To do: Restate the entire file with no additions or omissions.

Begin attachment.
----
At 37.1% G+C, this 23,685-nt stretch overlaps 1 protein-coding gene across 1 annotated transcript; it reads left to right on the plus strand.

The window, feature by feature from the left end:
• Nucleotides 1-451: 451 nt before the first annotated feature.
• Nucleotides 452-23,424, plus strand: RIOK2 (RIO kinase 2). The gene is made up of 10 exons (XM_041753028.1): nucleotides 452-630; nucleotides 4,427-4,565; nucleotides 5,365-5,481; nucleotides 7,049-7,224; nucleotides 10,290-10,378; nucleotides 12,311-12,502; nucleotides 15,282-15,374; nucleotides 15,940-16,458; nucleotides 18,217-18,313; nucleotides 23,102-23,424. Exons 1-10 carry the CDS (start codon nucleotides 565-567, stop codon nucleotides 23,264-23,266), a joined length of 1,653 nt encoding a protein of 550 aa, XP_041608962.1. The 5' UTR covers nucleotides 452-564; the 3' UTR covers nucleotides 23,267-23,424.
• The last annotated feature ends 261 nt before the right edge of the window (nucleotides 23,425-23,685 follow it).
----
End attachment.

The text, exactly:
At 37.1% G+C, this 23,685-nt stretch overlaps 1 protein-coding gene across 1 annotated transcript; it reads left to right on the plus strand.

The window, feature by feature from the left end:
• Nucleotides 1-451: 451 nt before the first annotated feature.
• Nucleotides 452-23,424, plus strand: RIOK2 (RIO kinase 2). The gene is made up of 10 exons (XM_041753028.1): nucleotides 452-630; nucleotides 4,427-4,565; nucleotides 5,365-5,481; nucleotides 7,049-7,224; nucleotides 10,290-10,378; nucleotides 12,311-12,502; nucleotides 15,282-15,374; nucleotides 15,940-16,458; nucleotides 18,217-18,313; nucleotides 23,102-23,424. Exons 1-10 carry the CDS (start codon nucleotides 565-567, stop codon nucleotides 23,264-23,266), a joined length of 1,653 nt encoding a protein of 550 aa, XP_041608962.1. The 5' UTR covers nucleotides 452-564; the 3' UTR covers nucleotides 23,267-23,424.
• The last annotated feature ends 261 nt before the right edge of the window (nucleotides 23,425-23,685 follow it).